Salem Mohammed Shabak, an Iraqi member of parliament and Shabak political party representative, told Al Jazeera that the Iraqi people are “rightfully calling for an overhaul of the electoral law and commission”.
“They [Iraqi people] say it is a corrupt body that forges votes. Initially, we wanted to hold elections this year, but to carry out the change we need time,” he said.
According to Ubousi, elections will be postponed for at least six months if parliament votes in favour of rescheduling.
“It is in our benefit to postpone the elections. This will give us a chance to start rebuilding and reintegrating people into society, to enable the people of Mosul to partake in the elections,” she said.
As the US-led coalition continues to battle remaining ISIL fighters in towns south and west of Mosul, the fight to reclaim the country’s second-largest city has already left nearly one million people homeless. Fears of growing sectarianism in the Sunni-majority governorate of Nineveh, which includes Mosul, are on the rise.
Iraq, a country with a majority Shia population, was gripped by a series of sectarian conflicts before the rise of the Islamic State of Iraq in 2006, which later grew to become ISIL.
Under Abadi, the PMF became a state-recognised armed group of predominantly Shia fighters, who joined the current government in the fight against ISIL.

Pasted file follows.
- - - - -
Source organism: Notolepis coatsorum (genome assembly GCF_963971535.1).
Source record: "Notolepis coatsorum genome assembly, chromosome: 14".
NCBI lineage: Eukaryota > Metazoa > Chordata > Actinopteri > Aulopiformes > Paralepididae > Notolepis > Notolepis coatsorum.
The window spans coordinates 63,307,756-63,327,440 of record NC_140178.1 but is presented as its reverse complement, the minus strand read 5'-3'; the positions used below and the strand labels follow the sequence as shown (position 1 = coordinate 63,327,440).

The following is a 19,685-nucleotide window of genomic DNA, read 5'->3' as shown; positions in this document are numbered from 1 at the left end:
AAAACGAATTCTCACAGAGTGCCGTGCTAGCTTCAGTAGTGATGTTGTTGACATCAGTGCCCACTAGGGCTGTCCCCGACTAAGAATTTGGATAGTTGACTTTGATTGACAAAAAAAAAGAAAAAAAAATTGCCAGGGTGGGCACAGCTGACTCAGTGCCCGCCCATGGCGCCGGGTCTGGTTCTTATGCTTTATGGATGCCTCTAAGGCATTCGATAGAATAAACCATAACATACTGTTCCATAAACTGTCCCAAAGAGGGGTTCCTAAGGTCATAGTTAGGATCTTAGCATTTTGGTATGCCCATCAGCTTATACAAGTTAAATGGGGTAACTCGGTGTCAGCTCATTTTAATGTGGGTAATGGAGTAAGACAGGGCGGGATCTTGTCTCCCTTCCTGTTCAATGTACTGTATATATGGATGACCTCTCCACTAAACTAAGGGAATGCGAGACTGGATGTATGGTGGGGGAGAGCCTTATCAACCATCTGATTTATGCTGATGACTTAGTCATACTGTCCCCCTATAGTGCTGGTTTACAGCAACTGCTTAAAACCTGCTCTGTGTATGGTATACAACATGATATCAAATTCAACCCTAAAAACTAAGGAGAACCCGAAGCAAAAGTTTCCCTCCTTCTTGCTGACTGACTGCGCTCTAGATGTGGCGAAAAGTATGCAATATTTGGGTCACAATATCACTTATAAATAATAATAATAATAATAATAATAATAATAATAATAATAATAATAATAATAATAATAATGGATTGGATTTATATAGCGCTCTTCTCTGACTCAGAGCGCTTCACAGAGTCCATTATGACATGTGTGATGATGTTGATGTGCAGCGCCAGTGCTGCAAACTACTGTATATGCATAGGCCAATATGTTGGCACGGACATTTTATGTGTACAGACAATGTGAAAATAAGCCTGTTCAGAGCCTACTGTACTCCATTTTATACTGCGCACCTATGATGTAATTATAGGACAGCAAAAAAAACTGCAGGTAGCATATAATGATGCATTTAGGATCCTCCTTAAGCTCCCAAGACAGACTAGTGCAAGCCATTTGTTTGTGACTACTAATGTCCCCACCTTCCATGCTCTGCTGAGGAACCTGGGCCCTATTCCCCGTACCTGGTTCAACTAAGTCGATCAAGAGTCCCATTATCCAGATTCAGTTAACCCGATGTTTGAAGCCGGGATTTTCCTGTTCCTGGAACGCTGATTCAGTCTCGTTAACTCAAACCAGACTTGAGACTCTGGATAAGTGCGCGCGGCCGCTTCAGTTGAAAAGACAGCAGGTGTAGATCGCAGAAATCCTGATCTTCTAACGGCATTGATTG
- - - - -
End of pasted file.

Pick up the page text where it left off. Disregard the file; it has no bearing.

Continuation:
As the PMF and other militia groups remain in the outskirts of Mosul, displaced residents say they are afraid to return home. But analysts dispute whether these militias pose a threat to the government and security of the region.
While military analyst and Peshmerga Lieutenant Mohamed Saber says there is a security vacuum, Middle East Forum analyst Aymenn Jawad al-Tamimi noted that these other militia groups – who call themselves Hashd Ashairy (tribal units) and comprise fighters from a variety of ethnic and religious backgrounds – have also claimed an affiliation with the government, although they are not directly under the state’s control.
“Mosul itself is a range of the army, the police, and then some of these militias … In the city itself, the militias don’t actually play a role in holding security,” Tamimi, who recently visited Mosul, told Al Jazeera.
“So, although they may not try to play a role in maintaining security in Mosul city [as opposed to the outskirts], they may want to establish a political presence there in the future,” he said, explaining that this will most likely be the government’s next real threat.
“Abadi wants to a degree to try and restrain things … In the long run, if these groups wanted to establish a political presence in the future, [Abadi is] less likely to stop that from happening.”
According to Saber, Abadi does not have “real power” over the military or the various militias – such as popular Shia religious leader Muqtada al-Sadr’s Peace Brigades – who report to non-state leaders.